“Heavenly Eye” also known as “The Eye of Heaven” is China’s Five-hundred-meter Aperture Spherical Radio Telescope (FAST), the world’s largest single-dish radio telescope, which began its work one year ago.
Now, FAST (the size of about 30 football fields) has identified several pulsars, according to the National Astronomical Observatories of China.
It was the first time a radio telescope independently developed by Chinese scientists has found pulsars.
Xinhua News Agency reports that two of the pulsars, named J1859-01 and J1931-01, are 16,000 light years and 4,100 light years from Earth with rotation periods of 1.83 seconds and 0.59 seconds, respectively.
The discovery was later confirmed by the Parkes radio telescope in Australia.
Astronomers are able to use FAST to survey hydrogen in the Milky Way and other galaxies, detect thousands of new pulsars and study the origin and evolution of the universe.
Over 2,700 pulsars have been identified since the first one was discovered by British astronomers Jocelyn Bell Burnell and Antony Hewish on Nov 28, 1967. But almost all of them are within the scope of the Milky Way.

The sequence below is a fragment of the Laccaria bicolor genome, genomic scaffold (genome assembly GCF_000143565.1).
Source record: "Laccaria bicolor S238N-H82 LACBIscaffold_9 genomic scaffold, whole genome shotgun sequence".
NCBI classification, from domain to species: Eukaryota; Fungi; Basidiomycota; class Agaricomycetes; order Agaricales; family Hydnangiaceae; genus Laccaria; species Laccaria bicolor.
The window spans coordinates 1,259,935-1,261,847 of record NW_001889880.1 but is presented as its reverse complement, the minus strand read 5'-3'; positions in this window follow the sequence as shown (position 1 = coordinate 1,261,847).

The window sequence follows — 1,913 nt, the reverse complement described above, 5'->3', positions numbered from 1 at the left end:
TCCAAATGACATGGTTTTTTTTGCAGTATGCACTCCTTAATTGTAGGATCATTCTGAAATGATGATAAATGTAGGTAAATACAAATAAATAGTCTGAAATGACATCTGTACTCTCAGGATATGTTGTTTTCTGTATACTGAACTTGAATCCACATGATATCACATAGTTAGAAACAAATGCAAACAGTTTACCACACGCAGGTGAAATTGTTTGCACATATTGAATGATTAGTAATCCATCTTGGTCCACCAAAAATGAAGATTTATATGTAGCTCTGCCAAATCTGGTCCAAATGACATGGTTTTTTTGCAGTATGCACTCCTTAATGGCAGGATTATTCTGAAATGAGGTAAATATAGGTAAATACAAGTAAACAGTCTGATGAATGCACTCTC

Many scientists expect FAST to be the first telescope to capture a pulsar outside the galaxy.
Technical preparations have been made for FAST to search for pulsars outside the Milky Way as early as next year.
FAST is believed to be the world’s most sensitive radio telescope. Engineers have said it is so sensitive it could capture the signal of a cell phone being used on the moon. Before the completion of the Square Kilometer Array (SKA) telescope, funded by a consortium of countries, FAST will remain the global leader for the next 10 to 20 years.
The telescope is expected to discover twice the number of pulsars currently known and it is highly likely to make breakthroughs in the study of gravitational waves and general relativity theory, said Sun Caihong, its deputy chief technologist.
FAST’s other tasks include exploration of interstellar molecules and communication signals, as well as building an accurate picture of the universe.